Maureen Collins

Maureen Collins

Maureen Collins has a B Sc degree in Psychology from Edinburgh University and over 20 years of management and consulting experience in the African corporate world. She started her career in the mining industry with Anglo American in Zambia before coming to South Africa in 1976 to join AECI. She then worked for Afrox and the Barlow’s Group before joining the FSA Contact consulting group in1985. From 1995 to 2006 she was an Associate of Gateways Business Consultants. She now consults independently as Straight Talk.

Maureen has consulted extensively in the chemical and manufacturing sectors and in other organisations such as Telkom, SARS, Harmony Gold Mining Company and TFMC. Her current clients include Wesbank, Safmarine, Rand Air, Aberdare Cables, Ovations, Johannesburg Securities Exchange, Nedbank, Development Bank of South Africa, Gauteng Department of Health, and Multichoice.

Maureen’s experience is in management and leadership training; team building, and handling change and transition. She has trained managers extensively in performance management. The challenge of improving the quality of performance feedback given by managers to their employees lead to her interest in the field of emotional intelligence as a means of improving communication in the corporate world.

In designing the Straight Talk material she has drawn on her own experience and a broad range of resources to help people improve their communication skills in the difficult conversations they encounter in their professional and personal lives.

Thursday, 07 March 2013 08:19

Difficult conversations

I’ve just received a mail on some interesting research from the authors of Crucial Conversations: (Patterson, Grenny et al, McGraw Hill 2002)

Based on an online survey of 549 people in USA, the research team found that 25 % of people put in between four and six extra hours of work each week because of colleagues who are slacking off.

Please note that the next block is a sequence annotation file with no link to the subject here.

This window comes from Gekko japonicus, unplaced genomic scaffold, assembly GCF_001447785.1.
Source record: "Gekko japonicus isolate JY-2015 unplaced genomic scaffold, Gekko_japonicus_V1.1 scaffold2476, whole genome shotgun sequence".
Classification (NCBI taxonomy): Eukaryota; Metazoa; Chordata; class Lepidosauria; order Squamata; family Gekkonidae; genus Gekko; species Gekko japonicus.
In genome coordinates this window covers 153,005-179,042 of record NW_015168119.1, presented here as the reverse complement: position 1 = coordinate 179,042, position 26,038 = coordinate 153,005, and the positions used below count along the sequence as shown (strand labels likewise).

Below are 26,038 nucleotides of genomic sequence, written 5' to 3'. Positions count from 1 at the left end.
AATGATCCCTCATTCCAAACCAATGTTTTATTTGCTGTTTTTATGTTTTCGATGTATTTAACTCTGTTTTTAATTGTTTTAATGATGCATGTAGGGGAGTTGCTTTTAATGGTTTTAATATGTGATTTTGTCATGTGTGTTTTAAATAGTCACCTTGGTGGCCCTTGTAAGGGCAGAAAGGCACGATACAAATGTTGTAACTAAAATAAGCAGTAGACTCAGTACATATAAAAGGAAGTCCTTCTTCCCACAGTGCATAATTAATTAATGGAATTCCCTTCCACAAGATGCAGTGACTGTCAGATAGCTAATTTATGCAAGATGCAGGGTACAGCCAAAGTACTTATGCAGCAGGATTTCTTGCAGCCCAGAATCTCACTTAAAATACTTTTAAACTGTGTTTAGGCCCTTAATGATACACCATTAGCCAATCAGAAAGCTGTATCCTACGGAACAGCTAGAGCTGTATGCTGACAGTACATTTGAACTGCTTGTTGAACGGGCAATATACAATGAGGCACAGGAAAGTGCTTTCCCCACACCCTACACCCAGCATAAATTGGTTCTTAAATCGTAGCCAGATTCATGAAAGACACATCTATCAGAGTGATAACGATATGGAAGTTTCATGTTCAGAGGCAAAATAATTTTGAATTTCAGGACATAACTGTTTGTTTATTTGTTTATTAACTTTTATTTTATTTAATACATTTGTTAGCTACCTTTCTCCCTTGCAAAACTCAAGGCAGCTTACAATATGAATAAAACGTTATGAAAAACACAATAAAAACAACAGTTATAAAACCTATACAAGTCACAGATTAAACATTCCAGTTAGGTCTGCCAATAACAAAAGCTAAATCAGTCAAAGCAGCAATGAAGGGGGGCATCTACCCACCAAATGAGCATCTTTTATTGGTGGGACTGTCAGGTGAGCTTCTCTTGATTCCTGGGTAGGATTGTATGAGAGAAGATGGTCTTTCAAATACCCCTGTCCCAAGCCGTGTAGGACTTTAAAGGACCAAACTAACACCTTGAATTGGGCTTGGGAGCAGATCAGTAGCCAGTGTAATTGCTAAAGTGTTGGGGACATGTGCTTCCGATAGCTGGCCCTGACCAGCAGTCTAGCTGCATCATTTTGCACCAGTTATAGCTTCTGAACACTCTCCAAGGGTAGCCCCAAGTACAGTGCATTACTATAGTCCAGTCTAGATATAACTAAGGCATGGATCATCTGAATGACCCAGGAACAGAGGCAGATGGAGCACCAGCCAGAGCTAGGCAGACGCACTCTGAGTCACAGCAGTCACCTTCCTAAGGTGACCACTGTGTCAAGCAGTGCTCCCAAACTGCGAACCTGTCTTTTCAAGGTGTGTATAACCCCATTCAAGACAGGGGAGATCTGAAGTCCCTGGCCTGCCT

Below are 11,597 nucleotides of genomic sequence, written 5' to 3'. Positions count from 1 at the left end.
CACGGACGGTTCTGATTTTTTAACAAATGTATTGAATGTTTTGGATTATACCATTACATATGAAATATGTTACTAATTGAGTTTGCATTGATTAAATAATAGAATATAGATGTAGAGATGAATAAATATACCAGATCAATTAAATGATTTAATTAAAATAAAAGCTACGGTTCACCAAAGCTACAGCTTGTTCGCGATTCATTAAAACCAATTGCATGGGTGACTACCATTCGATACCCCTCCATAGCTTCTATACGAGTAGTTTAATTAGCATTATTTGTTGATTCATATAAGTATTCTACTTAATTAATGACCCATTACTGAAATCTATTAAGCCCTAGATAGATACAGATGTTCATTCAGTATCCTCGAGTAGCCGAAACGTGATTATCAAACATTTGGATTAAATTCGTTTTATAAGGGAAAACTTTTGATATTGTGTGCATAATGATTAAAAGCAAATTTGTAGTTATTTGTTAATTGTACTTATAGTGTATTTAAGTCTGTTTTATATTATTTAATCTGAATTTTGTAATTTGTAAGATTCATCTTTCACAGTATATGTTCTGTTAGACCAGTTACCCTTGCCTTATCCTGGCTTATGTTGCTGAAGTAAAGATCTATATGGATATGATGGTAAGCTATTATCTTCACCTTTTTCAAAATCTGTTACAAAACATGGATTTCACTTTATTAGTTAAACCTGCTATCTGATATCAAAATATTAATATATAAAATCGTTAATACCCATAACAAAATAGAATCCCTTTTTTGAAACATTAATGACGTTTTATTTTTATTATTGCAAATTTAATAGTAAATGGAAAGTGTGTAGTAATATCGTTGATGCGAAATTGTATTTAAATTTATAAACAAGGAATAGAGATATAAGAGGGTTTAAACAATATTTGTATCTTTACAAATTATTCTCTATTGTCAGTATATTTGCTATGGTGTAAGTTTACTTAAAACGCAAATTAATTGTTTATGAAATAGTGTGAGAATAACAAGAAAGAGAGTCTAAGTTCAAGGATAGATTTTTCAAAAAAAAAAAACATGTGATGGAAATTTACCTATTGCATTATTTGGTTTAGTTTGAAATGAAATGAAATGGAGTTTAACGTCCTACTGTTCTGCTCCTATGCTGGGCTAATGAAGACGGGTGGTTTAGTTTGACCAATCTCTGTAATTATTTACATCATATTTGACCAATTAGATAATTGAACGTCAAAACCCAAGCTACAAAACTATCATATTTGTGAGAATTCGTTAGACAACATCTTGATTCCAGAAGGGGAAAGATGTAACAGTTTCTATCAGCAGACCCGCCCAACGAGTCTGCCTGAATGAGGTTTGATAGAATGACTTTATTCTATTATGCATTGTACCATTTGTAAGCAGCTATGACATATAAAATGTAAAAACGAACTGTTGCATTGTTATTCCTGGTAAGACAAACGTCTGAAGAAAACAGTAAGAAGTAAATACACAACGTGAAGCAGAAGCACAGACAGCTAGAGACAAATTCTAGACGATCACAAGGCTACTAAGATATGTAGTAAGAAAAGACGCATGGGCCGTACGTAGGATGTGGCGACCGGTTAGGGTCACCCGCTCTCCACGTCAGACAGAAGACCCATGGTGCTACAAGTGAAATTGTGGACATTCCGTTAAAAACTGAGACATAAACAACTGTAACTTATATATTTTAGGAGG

93% of the respondents say they have at least one co-worker who is not performing as well as they should; and 80% of people say that the quality of their own work declines when they pick up work that should be done by others.

Giving constructive feedback on non-performance can be difficult under any circumstances and employees are understandably reluctant to give performance feedback to each other. Only 10% say they do.

Others cite five reasons for not speaking up. They feel that nothing they say will make a difference: they don’t want to undermine the working relationship: they feel it’s not their place to speak up; and if they do, they may face retaliation. They also don’t know how to approach difficult conversations such as these.

While these are valid reasons for not speaking up, they don’t take into account the consequences on team performance when people don’t speak up: low productivity, lost revenue and strained relationships.

For more on the skills involved in speaking up and giving effective feedback click here.

Friday, 01 March 2013 15:40


Straight Talk articles featured in Dainfern's magazine

Friday, 01 March 2013 15:31

Fourways Gardens

Straight Talk articles featured in Fourways Garden's magazine

Wednesday, 13 February 2013 11:20

Do you have what it takes?